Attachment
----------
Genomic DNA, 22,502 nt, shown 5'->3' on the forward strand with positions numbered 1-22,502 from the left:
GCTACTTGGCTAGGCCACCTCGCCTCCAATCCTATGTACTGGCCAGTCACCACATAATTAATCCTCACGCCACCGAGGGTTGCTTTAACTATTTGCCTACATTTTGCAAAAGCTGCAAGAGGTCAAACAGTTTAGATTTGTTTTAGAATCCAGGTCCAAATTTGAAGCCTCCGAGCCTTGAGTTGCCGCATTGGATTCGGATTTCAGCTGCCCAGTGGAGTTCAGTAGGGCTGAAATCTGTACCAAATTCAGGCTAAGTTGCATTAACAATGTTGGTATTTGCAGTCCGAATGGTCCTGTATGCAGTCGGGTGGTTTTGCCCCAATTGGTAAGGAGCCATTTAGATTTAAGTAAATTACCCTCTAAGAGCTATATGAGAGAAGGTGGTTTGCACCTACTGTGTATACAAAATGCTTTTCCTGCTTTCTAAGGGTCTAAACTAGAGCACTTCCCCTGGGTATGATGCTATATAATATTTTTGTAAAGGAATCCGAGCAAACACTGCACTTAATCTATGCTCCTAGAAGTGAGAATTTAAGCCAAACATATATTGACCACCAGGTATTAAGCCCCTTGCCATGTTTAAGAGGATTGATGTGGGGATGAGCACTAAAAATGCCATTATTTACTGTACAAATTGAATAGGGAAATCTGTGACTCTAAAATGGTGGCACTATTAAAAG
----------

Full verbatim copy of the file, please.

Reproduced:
Genomic DNA, 22,502 nt, shown 5'->3' on the forward strand with positions numbered 1-22,502 from the left:
GCTACTTGGCTAGGCCACCTCGCCTCCAATCCTATGTACTGGCCAGTCACCACATAATTAATCCTCACGCCACCGAGGGTTGCTTTAACTATTTGCCTACATTTTGCAAAAGCTGCAAGAGGTCAAACAGTTTAGATTTGTTTTAGAATCCAGGTCCAAATTTGAAGCCTCCGAGCCTTGAGTTGCCGCATTGGATTCGGATTTCAGCTGCCCAGTGGAGTTCAGTAGGGCTGAAATCTGTACCAAATTCAGGCTAAGTTGCATTAACAATGTTGGTATTTGCAGTCCGAATGGTCCTGTATGCAGTCGGGTGGTTTTGCCCCAATTGGTAAGGAGCCATTTAGATTTAAGTAAATTACCCTCTAAGAGCTATATGAGAGAAGGTGGTTTGCACCTACTGTGTATACAAAATGCTTTTCCTGCTTTCTAAGGGTCTAAACTAGAGCACTTCCCCTGGGTATGATGCTATATAATATTTTTGTAAAGGAATCCGAGCAAACACTGCACTTAATCTATGCTCCTAGAAGTGAGAATTTAAGCCAAACATATATTGACCACCAGGTATTAAGCCCCTTGCCATGTTTAAGAGGATTGATGTGGGGATGAGCACTAAAAATGCCATTATTTACTGTACAAATTGAATAGGGAAATCTGTGACTCTAAAATGGTGGCACTATTAAAAG